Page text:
A Wireless Antenna is a device for transmitting an receiving radio waves over a range of radio frequencies. The greater the range of frequencies over which the antenna operates, the more broadband the antenna is said to be in its operation. Another common name for an Antenna is an Aerial.
Wi-Fi signals operate over a number of frequency bands, with the most common being the 2.4Ghz and the 5Ghz ranges. IEEE 802.11b and 802.11g standards use the 2.4 Ghz ISM (Industrial, Scientific and Medical) band and IEEE 802.11a uses the 5 Ghz Band. Radio signals in the 2.4 Ghz band travel further for a given amount of power and are less absorbed by obstacles such as walls than signals in the 5Ghz band, although the effective range of 5 Ghz signals is significantly less.
Wireless Antennas fall into 2 general categories of Omni-Directional and Directional.
Omni-Directional Antennas – These Antennas distribute the signal evenly throughout 360 degrees, thus making it ideal to reach computer devices located in any direction. A home Broadband Wireless router, for example will normally be seen with a small stick type aerial attached, which serves as an omni-directional antenna. It is normally adjustable so that it can be rotated from the vertical plane to the horizontal plane to achieve the best results. These days, in modern notebooks, the antenna will be integrated and not visible externally.
Directional Antennas – This type of aerial is designed to concentrate the radio signal strength in a single direction, and the narrower the beamwidth of the antenna, generally speaking the greater the gain. High-Gain aerials with tend to have a narrow beamwidth. Examples of directional antennas are Yagi, Dish, Horn and Patch.
The range of a wireless antenna will be dependent upon a number of factors including the power output, the receive qualities of the devices that will receive the signal and the makeup of any obstructions between say the Wireless Access Point and the receiving device. The amount of power that can radiated by a wireless device is regulated, least because we are operating in the microwave range of frequencies and too much power could be harmful. Secondly, these frequency bands are used by many different devices and interference could be a big issue.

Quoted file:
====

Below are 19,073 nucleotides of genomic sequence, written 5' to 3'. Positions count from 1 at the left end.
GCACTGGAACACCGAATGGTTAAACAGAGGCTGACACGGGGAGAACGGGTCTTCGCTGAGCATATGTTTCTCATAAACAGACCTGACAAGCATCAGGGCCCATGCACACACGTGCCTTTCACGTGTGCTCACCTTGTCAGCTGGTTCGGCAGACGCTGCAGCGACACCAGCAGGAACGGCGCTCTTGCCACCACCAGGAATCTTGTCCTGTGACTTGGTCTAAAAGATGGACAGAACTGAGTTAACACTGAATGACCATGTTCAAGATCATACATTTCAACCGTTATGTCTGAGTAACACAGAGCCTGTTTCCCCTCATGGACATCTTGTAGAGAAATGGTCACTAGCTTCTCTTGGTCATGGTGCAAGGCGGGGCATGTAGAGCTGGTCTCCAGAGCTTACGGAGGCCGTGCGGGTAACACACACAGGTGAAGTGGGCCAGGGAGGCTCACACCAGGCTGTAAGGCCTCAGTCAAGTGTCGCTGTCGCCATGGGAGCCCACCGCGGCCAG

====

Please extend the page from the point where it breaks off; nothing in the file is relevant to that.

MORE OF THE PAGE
Choosing the most suitable antenna will depend on the environment you intend to operate in. Most home and office type environment will predominately use omni-directional, ceiling-mounted antennas to ensure the greatest all round coverage. In large areas, multiple Wireless Access Points may be used and depending on the physical layout of the building, some form of directional antennas may be needed in certain areas of the building.
We will now include a brief description of some common directional antennas:
A Yagi antenna was named after the main Japanese inventor, but its full name is Yagi-Uda. It is essentially a dipole antenna with additional elements known as parasitic elements. Only the main dipole element is driven and the parasitic elements merely re-radiate the signal helping to concentrate the signal power in one direction.
These antennas can be extremely directional and can be very powerful high-gain devices that have narrow beamwidths. They are very well suited to point-to-point connection rather than point-to-multipoint. Alignment of the two dishes is critical to ensure they are propagating the radio signal towards each other. A small physical movement of one antenna or other can have a dramatic effect on received signal strength, or none at all.
Patch Antennas are normally used in small to medium office environment and are usually wall or ceiling mounted. Coverage is typically over around 50-100 degrees from where the device has been mounted but can be designed to radiate over a 180 degrees if necessary. Other names for this type of antenna are microstrip or flat panel due to the fact that they are normally constructed of a pair of metallic plates which are the antenna elements. steve stratis